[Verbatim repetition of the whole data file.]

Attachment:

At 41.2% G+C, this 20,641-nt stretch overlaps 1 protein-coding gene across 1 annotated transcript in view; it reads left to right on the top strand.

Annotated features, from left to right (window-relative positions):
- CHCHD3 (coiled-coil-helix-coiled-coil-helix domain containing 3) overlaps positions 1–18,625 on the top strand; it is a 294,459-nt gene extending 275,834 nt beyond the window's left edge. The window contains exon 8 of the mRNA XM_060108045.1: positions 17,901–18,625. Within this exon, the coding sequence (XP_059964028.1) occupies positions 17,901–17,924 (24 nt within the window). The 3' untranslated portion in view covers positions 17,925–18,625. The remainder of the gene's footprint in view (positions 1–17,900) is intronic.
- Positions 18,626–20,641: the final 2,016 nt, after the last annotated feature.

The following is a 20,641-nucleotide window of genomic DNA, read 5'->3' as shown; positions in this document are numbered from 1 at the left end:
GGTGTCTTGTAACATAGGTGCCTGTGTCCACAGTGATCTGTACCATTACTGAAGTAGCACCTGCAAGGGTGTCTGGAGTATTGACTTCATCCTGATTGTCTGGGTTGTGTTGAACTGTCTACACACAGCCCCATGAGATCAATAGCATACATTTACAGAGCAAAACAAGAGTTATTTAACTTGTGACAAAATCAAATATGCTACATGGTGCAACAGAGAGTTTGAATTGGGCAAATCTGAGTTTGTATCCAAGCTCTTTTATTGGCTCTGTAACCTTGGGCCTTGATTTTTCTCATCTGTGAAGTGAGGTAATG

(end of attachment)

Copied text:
At 41.2% G+C, this 20,641-nt stretch overlaps 1 protein-coding gene across 1 annotated transcript in view; it reads left to right on the top strand.

Annotated features, from left to right (window-relative positions):
- CHCHD3 (coiled-coil-helix-coiled-coil-helix domain containing 3) overlaps positions 1–18,625 on the top strand; it is a 294,459-nt gene extending 275,834 nt beyond the window's left edge. The window contains exon 8 of the mRNA XM_060108045.1: positions 17,901–18,625. Within this exon, the coding sequence (XP_059964028.1) occupies positions 17,901–17,924 (24 nt within the window). The 3' untranslated portion in view covers positions 17,925–18,625. The remainder of the gene's footprint in view (positions 1–17,900) is intronic.
- Positions 18,626–20,641: the final 2,016 nt, after the last annotated feature.

The following is a 20,641-nucleotide window of genomic DNA, read 5'->3' as shown; positions in this document are numbered from 1 at the left end:
GGTGTCTTGTAACATAGGTGCCTGTGTCCACAGTGATCTGTACCATTACTGAAGTAGCACCTGCAAGGGTGTCTGGAGTATTGACTTCATCCTGATTGTCTGGGTTGTGTTGAACTGTCTACACACAGCCCCATGAGATCAATAGCATACATTTACAGAGCAAAACAAGAGTTATTTAACTTGTGACAAAATCAAATATGCTACATGGTGCAACAGAGAGTTTGAATTGGGCAAATCTGAGTTTGTATCCAAGCTCTTTTATTGGCTCTGTAACCTTGGGCCTTGATTTTTCTCATCTGTGAAGTGAGGTAATG